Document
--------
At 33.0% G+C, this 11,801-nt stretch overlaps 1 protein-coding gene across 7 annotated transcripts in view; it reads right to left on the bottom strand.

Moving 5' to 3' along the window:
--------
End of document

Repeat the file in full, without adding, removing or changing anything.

At 33.0% G+C, this 11,801-nt stretch overlaps 1 protein-coding gene across 7 annotated transcripts in view; it reads right to left on the bottom strand.

Moving 5' to 3' along the window: